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Attacks Using Broadcast Law Best Way to Kill "Redskins" Name - WashPost
In a page 1 article this morning, the Washington Post declared that the strategy of using federal broadcasting law to pressure team owner Dan Snyder to give up the "Redskins” name is "potentially more significant than any lawsuit or legislation."
In reporting that President Barack Obama has joined with NFL Commissioner Roger Goodell in suggesting that the name should be changed if it is offensive even to a small segment of the population, the Washington Post wrote:
"A Native American tribe in New York has launched a national ad campaign. On Monday, it will hold a public conference near the Washington hotel where National Football League owners are meeting.”
“And, in a move that has been described as POTENTIALLY MORE SIGNIFICANT THAN ANY LAWSUIT OR LEGISLATION — both of which are also in the works — a group led by a former Federal Communications Commission chairman is working to persuade broadcasters to stop saying the name on the airwaves." [emphasis added]
"Former FCC chairman Reed Hundt said polling numbers are not the final word. 'If you can’t look at somebody and use a certain name because it is an insult, then that is the moment of awareness that it is time for the name to be changed,' he said.”
“Since January, he has led an effort to get the FCC to convene a public meeting between broadcasters and Native American leaders on the subject. His hope is that broadcasters will voluntarily agree to stop using it, much the way individual journalists have. 'At the end of the day, if the owner can’t get the media to use the name, then it doesn’t have any brand value,' he said.”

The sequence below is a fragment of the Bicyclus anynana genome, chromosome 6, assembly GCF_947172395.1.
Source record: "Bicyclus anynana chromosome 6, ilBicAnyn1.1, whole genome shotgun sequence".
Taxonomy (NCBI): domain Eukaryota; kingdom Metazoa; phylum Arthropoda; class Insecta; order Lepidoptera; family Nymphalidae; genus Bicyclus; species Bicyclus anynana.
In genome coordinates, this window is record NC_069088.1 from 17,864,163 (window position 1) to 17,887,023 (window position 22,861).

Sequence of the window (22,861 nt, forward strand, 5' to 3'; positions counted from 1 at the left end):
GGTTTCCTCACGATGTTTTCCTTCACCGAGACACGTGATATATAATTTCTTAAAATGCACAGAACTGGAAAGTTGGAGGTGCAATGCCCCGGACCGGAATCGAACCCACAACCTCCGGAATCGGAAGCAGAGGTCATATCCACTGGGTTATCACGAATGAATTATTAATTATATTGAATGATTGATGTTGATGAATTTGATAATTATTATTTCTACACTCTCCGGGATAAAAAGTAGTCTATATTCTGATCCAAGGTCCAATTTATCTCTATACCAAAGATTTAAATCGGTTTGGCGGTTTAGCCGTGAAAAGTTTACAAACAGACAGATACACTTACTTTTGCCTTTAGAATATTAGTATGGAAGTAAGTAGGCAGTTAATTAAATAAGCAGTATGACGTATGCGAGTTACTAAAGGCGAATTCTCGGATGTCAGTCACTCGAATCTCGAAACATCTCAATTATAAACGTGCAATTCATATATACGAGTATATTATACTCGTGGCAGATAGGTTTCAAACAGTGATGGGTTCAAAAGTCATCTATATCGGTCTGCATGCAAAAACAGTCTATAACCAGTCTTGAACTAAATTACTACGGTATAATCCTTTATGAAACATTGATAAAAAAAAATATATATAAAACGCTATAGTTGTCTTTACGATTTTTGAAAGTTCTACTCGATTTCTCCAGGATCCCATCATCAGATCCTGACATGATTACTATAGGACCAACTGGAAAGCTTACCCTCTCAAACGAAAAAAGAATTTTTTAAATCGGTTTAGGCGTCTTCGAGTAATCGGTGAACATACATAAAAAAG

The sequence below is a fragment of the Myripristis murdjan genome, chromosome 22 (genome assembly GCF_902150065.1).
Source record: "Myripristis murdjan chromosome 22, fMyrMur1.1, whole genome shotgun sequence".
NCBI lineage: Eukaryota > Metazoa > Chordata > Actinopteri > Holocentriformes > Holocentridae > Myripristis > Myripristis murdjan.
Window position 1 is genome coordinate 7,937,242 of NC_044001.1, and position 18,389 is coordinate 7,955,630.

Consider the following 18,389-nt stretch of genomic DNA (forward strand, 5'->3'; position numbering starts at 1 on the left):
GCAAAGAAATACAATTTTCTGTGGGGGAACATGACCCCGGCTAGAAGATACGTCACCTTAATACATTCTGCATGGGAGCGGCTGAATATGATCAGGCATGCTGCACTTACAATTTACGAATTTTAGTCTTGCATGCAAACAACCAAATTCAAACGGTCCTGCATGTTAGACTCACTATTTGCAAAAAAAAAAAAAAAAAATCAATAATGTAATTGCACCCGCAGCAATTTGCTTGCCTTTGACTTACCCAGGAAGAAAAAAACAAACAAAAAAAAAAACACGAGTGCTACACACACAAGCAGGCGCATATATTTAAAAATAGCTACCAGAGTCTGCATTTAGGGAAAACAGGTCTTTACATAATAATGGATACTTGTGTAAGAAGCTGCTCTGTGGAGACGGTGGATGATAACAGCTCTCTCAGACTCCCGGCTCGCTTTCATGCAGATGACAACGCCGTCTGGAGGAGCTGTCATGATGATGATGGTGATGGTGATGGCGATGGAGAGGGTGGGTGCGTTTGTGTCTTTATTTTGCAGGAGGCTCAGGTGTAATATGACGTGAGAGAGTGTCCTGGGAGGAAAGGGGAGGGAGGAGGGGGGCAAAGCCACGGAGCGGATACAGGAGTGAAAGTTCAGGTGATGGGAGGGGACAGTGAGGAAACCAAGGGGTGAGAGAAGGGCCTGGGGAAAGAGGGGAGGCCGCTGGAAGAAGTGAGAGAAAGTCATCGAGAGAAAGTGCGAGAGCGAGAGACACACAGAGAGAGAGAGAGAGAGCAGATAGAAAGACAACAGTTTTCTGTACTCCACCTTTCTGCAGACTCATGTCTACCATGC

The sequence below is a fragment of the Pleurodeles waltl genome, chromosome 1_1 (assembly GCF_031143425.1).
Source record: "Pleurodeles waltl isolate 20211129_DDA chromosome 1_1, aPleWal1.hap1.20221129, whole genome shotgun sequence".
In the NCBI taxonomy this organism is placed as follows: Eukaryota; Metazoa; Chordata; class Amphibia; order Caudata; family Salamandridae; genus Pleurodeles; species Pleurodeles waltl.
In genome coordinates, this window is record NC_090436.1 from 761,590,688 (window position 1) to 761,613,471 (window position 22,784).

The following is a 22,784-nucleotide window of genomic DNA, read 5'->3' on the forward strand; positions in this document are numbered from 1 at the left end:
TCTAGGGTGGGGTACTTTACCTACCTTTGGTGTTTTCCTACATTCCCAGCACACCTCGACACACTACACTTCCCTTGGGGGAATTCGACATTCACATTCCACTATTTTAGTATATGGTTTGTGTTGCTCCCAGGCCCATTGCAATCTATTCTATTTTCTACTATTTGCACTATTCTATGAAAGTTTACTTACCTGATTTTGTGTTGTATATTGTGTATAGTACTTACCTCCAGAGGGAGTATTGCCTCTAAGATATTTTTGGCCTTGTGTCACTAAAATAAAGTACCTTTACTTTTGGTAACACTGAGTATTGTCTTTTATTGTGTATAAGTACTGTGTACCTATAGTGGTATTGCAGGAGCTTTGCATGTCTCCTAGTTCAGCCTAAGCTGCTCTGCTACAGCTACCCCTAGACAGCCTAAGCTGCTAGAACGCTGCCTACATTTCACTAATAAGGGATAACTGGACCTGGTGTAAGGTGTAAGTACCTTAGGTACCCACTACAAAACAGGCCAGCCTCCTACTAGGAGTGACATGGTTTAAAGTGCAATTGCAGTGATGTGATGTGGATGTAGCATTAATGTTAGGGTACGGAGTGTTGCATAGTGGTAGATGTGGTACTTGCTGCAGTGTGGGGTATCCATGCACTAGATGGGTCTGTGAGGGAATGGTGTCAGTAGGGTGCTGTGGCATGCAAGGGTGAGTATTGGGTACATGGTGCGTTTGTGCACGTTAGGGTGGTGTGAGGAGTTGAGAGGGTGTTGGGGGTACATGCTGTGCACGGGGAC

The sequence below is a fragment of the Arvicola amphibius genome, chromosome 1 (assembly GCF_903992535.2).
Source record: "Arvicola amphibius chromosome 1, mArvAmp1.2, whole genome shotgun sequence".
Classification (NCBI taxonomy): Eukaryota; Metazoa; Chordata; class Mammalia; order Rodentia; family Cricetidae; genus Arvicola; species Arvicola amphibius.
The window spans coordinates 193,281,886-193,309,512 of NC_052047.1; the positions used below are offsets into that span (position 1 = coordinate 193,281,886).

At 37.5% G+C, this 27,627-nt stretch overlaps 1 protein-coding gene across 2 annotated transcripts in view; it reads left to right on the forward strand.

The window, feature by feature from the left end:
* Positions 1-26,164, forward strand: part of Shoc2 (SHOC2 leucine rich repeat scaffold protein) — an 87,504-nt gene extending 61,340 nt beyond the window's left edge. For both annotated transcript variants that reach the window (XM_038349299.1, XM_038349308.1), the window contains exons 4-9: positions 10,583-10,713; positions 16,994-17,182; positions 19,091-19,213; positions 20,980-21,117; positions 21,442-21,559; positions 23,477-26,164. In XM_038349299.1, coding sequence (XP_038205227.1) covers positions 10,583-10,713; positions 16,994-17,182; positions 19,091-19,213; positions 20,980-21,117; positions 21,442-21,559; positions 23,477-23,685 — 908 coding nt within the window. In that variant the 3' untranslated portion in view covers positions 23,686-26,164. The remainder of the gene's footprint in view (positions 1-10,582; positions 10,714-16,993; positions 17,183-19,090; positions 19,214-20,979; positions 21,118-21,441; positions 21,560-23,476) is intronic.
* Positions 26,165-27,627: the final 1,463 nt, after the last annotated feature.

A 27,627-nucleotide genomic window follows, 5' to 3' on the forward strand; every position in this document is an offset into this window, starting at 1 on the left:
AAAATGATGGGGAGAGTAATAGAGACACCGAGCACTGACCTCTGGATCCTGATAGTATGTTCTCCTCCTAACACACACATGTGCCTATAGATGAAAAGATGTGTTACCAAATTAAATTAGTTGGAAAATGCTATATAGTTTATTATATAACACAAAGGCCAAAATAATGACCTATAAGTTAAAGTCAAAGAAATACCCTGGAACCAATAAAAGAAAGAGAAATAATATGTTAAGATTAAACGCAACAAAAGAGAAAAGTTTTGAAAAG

“John Banzhaf, a George Washington University law professor who pressured the FCC in the 1960s to allot air time for anti-tobacco ads, was writing letters to major Washington stations 14 years ago warning them they could lose their broadcasting licenses for airing the team’s name.”
“Ultimately, he said, the commission could take a harder stance on the Redskins issue. In the 1970s, the commission advised stations against playing music that gave a nod to drug use. 'If the FCC can come out and say ‘Lucy in the Sky with Diamonds’ is wrong and a station could lose their license for playing it, I think it’s much more of a sin for a station to repeatedly use the word ‘Redskins,’
Hundt’s FCC strategy comes as a number of prominent sportswriters, most recently Sports Illustrated's Peter King have declared they will not use the word."
The Post could also have reported that Banzhaf’s strategy of challenging broadcast licenses over racial issues forced TV stations to begin featuring blacks on the air in prominent roles.
JOHN F. BANZHAF III, B.S.E.E., J.D., Sc.D.
Professor of Public Interest Law
George Washington University Law School,
FAMRI Dr. William Cahan Distinguished Professor,
Fellow, World Technology Network,
Founder, Action on Smoking and Health (ASH)
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